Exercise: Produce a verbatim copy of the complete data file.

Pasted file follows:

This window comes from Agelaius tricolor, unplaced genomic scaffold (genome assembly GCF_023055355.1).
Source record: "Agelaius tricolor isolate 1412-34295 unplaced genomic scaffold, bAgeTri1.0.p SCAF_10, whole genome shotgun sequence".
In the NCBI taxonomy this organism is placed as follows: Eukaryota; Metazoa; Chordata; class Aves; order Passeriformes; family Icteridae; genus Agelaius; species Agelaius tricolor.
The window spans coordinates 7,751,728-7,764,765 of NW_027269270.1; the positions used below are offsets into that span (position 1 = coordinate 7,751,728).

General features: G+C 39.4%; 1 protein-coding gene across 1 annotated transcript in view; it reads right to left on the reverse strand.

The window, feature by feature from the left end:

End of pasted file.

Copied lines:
This window comes from Agelaius tricolor, unplaced genomic scaffold (genome assembly GCF_023055355.1).
Source record: "Agelaius tricolor isolate 1412-34295 unplaced genomic scaffold, bAgeTri1.0.p SCAF_10, whole genome shotgun sequence".
In the NCBI taxonomy this organism is placed as follows: Eukaryota; Metazoa; Chordata; class Aves; order Passeriformes; family Icteridae; genus Agelaius; species Agelaius tricolor.
The window spans coordinates 7,751,728-7,764,765 of NW_027269270.1; the positions used below are offsets into that span (position 1 = coordinate 7,751,728).

General features: G+C 39.4%; 1 protein-coding gene across 1 annotated transcript in view; it reads right to left on the reverse strand.

The window, feature by feature from the left end: